– Cody Aldaz
    Commented Jul 16, 2021 at 20:37

On the mathematical side, there exists no algorithm that estimates the time required to converge a property within any predefined accuracy, however low the accuracy is. The reason is simple. Suppose you perform a series of simulations of a liquid, with successively low temperature. When you are above the freezing point of the liquid, your simulation probably well equilibrates within the nanosecond timescale. But as soon as you reach below the freezing point, since the thermodynamically stable phase is now the solid, your property can only be considered converged when the now supercooled liquid freezes - and this may easily take days, even if you are as much as 10 K below the freezing point! So in order to have a time estimate that is always reliable, you have to be able to predict the freezing point of the liquid to arbitrary precision - this holds even if the estimate is only required to be accurate to $\pm7$ orders of magnitude (from nanoseconds to days)! No matter how accurate your estimate of the freezing point is, your estimate of the equilibration time will fail by tens of orders of magnitude, if your simulation temperature happens to be between your estimate of the freezing point and the true freezing point.

The take home message is, any technique that can possibly work, will only work if you are far from a phase transition, and if your initial condition is not in a metastable state. These two conditions should preferably be verified by experimental data of this system and/or related systems.

If these two conditions are already shown to hold, the time required to converge the volume can probably be estimated by comparing to literature values of materials that have similar compressibility as your system. Compressibility describes the sensitivity of volume as a function of pressure, and should correlate well with the time required for the volume to equilibrate, since the primary reason for the volume to fluctuate is the local fluctuations of the pressure.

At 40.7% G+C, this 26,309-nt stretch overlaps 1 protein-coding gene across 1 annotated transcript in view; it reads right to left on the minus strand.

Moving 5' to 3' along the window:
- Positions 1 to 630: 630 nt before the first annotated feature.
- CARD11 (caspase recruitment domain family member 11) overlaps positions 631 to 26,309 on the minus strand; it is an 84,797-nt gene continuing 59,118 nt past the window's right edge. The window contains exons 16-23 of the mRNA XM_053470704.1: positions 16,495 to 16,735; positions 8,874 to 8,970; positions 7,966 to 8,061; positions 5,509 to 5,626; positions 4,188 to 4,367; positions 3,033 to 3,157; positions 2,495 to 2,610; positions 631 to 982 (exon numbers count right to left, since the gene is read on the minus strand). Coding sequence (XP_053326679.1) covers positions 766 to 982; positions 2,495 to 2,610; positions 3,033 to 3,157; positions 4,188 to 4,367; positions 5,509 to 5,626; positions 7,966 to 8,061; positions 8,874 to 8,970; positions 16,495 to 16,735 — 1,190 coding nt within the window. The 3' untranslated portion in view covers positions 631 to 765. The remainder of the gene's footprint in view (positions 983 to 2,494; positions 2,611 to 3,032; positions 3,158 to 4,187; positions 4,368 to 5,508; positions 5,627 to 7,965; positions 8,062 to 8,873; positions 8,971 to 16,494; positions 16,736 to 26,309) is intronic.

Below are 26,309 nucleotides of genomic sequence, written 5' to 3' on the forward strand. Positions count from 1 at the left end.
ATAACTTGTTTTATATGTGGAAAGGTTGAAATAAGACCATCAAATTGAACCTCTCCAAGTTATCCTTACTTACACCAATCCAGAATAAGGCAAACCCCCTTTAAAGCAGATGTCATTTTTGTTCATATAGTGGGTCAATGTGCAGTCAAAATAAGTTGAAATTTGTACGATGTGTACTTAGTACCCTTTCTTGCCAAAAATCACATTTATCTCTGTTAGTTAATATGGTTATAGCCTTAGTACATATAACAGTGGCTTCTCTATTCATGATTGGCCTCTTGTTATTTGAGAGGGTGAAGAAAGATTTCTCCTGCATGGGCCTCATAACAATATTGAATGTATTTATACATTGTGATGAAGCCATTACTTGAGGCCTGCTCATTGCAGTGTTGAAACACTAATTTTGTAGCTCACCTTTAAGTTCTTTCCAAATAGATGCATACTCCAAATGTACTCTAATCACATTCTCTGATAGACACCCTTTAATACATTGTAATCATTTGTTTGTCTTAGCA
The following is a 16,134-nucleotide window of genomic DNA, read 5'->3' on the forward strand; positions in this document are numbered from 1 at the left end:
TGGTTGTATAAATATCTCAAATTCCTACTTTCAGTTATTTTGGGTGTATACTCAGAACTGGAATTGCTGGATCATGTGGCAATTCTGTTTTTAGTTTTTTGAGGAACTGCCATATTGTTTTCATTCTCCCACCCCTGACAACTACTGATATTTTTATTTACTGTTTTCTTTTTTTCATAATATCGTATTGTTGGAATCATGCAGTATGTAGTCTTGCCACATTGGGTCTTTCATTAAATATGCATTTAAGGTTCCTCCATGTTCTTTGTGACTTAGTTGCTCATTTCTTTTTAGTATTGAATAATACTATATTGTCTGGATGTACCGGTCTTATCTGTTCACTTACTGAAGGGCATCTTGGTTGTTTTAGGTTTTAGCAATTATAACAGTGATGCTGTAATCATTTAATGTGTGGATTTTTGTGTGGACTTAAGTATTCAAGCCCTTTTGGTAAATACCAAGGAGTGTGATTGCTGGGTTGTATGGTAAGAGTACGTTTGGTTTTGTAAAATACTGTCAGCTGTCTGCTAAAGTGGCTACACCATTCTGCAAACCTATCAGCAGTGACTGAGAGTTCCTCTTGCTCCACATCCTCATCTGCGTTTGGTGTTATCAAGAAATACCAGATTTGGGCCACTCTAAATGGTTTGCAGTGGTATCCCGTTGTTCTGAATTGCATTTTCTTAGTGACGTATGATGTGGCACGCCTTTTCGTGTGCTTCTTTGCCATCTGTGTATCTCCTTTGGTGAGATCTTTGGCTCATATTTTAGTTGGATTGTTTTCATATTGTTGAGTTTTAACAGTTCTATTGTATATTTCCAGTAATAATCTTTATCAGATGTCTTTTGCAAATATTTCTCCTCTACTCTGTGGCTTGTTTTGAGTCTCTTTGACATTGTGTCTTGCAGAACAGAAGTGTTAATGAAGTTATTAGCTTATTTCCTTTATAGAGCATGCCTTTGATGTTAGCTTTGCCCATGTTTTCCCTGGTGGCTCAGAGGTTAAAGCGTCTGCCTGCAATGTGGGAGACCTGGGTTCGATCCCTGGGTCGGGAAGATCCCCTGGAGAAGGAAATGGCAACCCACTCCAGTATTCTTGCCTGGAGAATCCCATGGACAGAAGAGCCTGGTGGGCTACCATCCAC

I wasn't going to answer, because there is no answer, but, anyways...

First: common practice is...

Common practice is to frequently measure the property you are after, as well as others, such as internal energy, density and make a plot. The property will fluctuate but eventually reach an equilibrium that is easy for the eye to spot on a plot. Or, use the maths as Chodera has done paper here, open access, thanks BioRxiv, and let the computer tell you when you have reached equilibrium.

This is what is done. either manually or algorithmically check that the property is fluctuating about some mean value with a standard deviation you would consider indicative of equilibrium.

This, however, doesn't tell you how long it will take, it only tells you how long it took.


The idea I propose, which is crude, possibly too crude, is a rather simple one...

If you know what something value is, and you know its rate of change, and you know where you want it to be, you can figure out how long it will take. The problem is really knowing the rate of change. If we take a first order expansion of pressure as a (made up) function of time we could say we have

\begin{equation} P_{\rm equilibrium}(t) = P_{\rm current}(t_{curr}) + \left(\frac{\partial P}{\partial t}\right)_{t_{curr}} \Delta t \end{equation}

It would be simple in theory to estimate the rate of change of pressure by measuring the pressure at two different time steps

\begin{equation} \left(\frac{\partial P}{\partial t}\right)_{t_{curr}} \approx \frac{P_2 - P_1}{t_2 -t_1} \end{equation} So you could rearrange for the time

\begin{equation} \Delta t = \frac{P_{equil} - P_{curr}}{\frac{P_2 - P_1}{t_2 -t_1}} \end{equation}

You could probably replace P for pressure with P for property.

Unfortunately this probably won't work, particularly in the case of pressure, since instantaneous pressure can jump wildly. You would need to calculate the rate of change many times and take the average.

Another reason it likely wouldn't be that accurate would be that the rate of change would probably not be constant. It would be like when a download says 5 minutes remaining, and then in 1 minute it says 10 minutes remaining, and then in another minute, 30 minutes remaining, and then in another minute Download Complete.

Anyways, that is a thought I had.

In the event you were doing an NPT and wanted to guess what the volume would be at equilibrium, you could probably apply chain rule, and come up with a scheme, where there would be a partial derivative that is essentially the compressibility factor.